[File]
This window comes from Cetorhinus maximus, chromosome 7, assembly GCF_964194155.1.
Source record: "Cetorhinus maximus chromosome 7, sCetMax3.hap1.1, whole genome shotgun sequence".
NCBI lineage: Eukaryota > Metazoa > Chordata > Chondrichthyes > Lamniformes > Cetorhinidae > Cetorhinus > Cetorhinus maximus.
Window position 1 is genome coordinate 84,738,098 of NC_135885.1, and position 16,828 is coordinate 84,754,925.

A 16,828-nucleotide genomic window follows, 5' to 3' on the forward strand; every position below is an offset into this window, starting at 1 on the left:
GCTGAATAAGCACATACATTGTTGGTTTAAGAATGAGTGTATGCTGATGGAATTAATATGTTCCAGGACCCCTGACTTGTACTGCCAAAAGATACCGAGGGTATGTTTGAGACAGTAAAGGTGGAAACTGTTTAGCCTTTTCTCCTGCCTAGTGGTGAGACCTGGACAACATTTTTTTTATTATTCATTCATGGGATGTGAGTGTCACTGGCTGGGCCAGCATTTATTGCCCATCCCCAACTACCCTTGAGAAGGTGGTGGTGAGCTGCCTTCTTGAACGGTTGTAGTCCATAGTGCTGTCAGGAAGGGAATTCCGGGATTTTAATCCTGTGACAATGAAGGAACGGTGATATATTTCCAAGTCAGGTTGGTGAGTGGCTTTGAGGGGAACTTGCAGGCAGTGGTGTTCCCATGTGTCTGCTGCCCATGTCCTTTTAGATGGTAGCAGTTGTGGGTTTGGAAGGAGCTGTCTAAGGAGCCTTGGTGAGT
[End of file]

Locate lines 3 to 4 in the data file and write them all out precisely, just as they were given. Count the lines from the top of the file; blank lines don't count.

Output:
NCBI lineage: Eukaryota > Metazoa > Chordata > Chondrichthyes > Lamniformes > Cetorhinidae > Cetorhinus > Cetorhinus maximus.
Window position 1 is genome coordinate 84,738,098 of NC_135885.1, and position 16,828 is coordinate 84,754,925.